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Hi , I want to find the root of nonlinear function, without giving initial point.

here is my .m file for parameters

alpha=0.74

g =0.5

gamma=1.2

sigma=1

phi=0.8

epsilon_1=1.5

w_r= (epsilon_1-1)/epsilon_1

then I made a function like this

function a=n_h_fun(n_h)

a= n_h-(alpha*(w_r/ ((n_h-1)/(g*(1-gamma)))^sigma)^(1/phi))

end

and saved that file as n_h_fun.m

I want to find the value of n_h where a gets the value 0. I used fzero command but it shows errors.

Alan Stevens
on 20 Sep 2021

Like this?

n_h0 = 0.1; %initial guess

n_h = fzero(@n_h_fun, n_h0);

disp(n_h)

function a=n_h_fun(n_h)

alpha=0.74;

g =0.5;

gamma = 1.2;

sigma=1;

phi=0.8;

epsilon_1=1.5;

w_r= (epsilon_1-1)/epsilon_1;

a= n_h-(alpha*(w_r/ ((n_h-1)/(g*(1-gamma)))^sigma)^(1/phi));

end

John D'Errico
on 20 Sep 2021

Or do this:

alpha=0.74;

g =0.5;

gamma=1.2;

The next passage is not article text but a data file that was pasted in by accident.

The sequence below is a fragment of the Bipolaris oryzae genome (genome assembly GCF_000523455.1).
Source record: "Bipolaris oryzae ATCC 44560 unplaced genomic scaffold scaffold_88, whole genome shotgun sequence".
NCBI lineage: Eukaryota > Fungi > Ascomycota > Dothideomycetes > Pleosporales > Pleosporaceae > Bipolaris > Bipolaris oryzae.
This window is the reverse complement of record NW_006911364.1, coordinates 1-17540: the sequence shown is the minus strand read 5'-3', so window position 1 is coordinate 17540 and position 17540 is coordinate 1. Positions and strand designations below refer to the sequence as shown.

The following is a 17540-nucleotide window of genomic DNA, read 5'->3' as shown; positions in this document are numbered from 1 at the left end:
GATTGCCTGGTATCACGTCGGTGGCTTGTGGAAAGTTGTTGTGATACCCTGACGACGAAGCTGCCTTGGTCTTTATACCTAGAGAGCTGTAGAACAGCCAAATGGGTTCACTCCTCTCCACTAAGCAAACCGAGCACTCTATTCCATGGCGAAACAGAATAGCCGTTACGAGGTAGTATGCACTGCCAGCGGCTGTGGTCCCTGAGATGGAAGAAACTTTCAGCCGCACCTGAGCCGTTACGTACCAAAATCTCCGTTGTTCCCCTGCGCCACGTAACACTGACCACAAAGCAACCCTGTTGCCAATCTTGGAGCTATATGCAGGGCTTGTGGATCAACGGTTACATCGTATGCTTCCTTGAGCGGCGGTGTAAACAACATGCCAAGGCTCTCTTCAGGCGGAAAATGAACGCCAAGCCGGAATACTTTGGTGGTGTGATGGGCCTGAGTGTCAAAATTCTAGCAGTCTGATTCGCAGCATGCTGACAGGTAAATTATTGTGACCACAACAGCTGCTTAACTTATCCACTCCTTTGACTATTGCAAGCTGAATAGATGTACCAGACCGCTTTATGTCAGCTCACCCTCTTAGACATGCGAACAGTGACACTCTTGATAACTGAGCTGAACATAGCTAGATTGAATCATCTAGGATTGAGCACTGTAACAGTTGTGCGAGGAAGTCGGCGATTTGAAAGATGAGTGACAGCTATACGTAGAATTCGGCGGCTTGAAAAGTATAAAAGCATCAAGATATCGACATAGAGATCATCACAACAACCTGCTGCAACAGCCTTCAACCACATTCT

sigma=1;

phi=0.8;

epsilon_1=1.5;

w_r= (epsilon_1-1)/epsilon_1;

syms n_h

a = n_h-(alpha*(w_r/ ((n_h-1)/(g*(1-gamma)))^sigma)^(1/phi));

pretty(a)

So a is a simple nonlinear function of n_h.

% first, plot it. ALWAYS PLOT EVERYTHING

fplot(a,[-20,20])

grid on

vpasolve(a,n_h)

So vpasolve found the root near zero for n_h. There may be other solutions, but when n_h is negative, it looks like that curve goes to -inf almost linearly. We can probably show that to be true. And for positive values of n_h, above some point, it looks like a becomes complex. So the only real solution is probably the one found by vpasolve.

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